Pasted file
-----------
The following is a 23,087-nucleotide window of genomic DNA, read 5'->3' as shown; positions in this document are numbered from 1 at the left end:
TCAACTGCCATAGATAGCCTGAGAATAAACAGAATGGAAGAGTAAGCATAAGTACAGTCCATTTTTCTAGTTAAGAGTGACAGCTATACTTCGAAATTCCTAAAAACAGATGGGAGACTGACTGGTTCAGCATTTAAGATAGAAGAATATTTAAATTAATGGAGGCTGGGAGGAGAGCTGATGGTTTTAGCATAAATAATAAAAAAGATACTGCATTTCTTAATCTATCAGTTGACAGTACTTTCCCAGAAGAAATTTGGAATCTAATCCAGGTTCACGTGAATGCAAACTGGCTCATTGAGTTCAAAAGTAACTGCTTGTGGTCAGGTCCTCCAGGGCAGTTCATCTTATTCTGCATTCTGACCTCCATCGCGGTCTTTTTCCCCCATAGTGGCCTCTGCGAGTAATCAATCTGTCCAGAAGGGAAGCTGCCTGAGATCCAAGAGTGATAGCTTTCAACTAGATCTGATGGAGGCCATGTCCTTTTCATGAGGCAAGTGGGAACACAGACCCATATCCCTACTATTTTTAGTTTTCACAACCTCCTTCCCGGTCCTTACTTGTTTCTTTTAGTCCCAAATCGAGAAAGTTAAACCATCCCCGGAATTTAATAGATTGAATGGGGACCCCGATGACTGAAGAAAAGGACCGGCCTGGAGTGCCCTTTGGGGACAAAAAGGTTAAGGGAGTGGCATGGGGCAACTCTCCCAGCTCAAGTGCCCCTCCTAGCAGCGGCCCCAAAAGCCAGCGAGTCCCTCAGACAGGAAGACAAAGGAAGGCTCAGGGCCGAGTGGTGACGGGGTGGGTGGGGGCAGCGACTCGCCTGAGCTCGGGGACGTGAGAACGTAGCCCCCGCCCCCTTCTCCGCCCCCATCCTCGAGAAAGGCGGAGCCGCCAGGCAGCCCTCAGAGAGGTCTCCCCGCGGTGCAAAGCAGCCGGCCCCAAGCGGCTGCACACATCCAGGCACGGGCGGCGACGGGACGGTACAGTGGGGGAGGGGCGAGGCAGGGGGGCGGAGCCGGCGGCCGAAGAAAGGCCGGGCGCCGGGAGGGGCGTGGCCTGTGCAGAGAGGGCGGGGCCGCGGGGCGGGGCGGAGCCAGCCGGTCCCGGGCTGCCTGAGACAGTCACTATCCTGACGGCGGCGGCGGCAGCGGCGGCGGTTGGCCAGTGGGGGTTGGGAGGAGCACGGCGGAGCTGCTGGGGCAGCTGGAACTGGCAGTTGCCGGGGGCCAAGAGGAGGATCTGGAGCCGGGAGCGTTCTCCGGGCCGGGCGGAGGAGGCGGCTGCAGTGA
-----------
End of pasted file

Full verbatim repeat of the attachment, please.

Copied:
The following is a 23,087-nucleotide window of genomic DNA, read 5'->3' as shown; positions in this document are numbered from 1 at the left end:
TCAACTGCCATAGATAGCCTGAGAATAAACAGAATGGAAGAGTAAGCATAAGTACAGTCCATTTTTCTAGTTAAGAGTGACAGCTATACTTCGAAATTCCTAAAAACAGATGGGAGACTGACTGGTTCAGCATTTAAGATAGAAGAATATTTAAATTAATGGAGGCTGGGAGGAGAGCTGATGGTTTTAGCATAAATAATAAAAAAGATACTGCATTTCTTAATCTATCAGTTGACAGTACTTTCCCAGAAGAAATTTGGAATCTAATCCAGGTTCACGTGAATGCAAACTGGCTCATTGAGTTCAAAAGTAACTGCTTGTGGTCAGGTCCTCCAGGGCAGTTCATCTTATTCTGCATTCTGACCTCCATCGCGGTCTTTTTCCCCCATAGTGGCCTCTGCGAGTAATCAATCTGTCCAGAAGGGAAGCTGCCTGAGATCCAAGAGTGATAGCTTTCAACTAGATCTGATGGAGGCCATGTCCTTTTCATGAGGCAAGTGGGAACACAGACCCATATCCCTACTATTTTTAGTTTTCACAACCTCCTTCCCGGTCCTTACTTGTTTCTTTTAGTCCCAAATCGAGAAAGTTAAACCATCCCCGGAATTTAATAGATTGAATGGGGACCCCGATGACTGAAGAAAAGGACCGGCCTGGAGTGCCCTTTGGGGACAAAAAGGTTAAGGGAGTGGCATGGGGCAACTCTCCCAGCTCAAGTGCCCCTCCTAGCAGCGGCCCCAAAAGCCAGCGAGTCCCTCAGACAGGAAGACAAAGGAAGGCTCAGGGCCGAGTGGTGACGGGGTGGGTGGGGGCAGCGACTCGCCTGAGCTCGGGGACGTGAGAACGTAGCCCCCGCCCCCTTCTCCGCCCCCATCCTCGAGAAAGGCGGAGCCGCCAGGCAGCCCTCAGAGAGGTCTCCCCGCGGTGCAAAGCAGCCGGCCCCAAGCGGCTGCACACATCCAGGCACGGGCGGCGACGGGACGGTACAGTGGGGGAGGGGCGAGGCAGGGGGGCGGAGCCGGCGGCCGAAGAAAGGCCGGGCGCCGGGAGGGGCGTGGCCTGTGCAGAGAGGGCGGGGCCGCGGGGCGGGGCGGAGCCAGCCGGTCCCGGGCTGCCTGAGACAGTCACTATCCTGACGGCGGCGGCGGCAGCGGCGGCGGTTGGCCAGTGGGGGTTGGGAGGAGCACGGCGGAGCTGCTGGGGCAGCTGGAACTGGCAGTTGCCGGGGGCCAAGAGGAGGATCTGGAGCCGGGAGCGTTCTCCGGGCCGGGCGGAGGAGGCGGCTGCAGTGA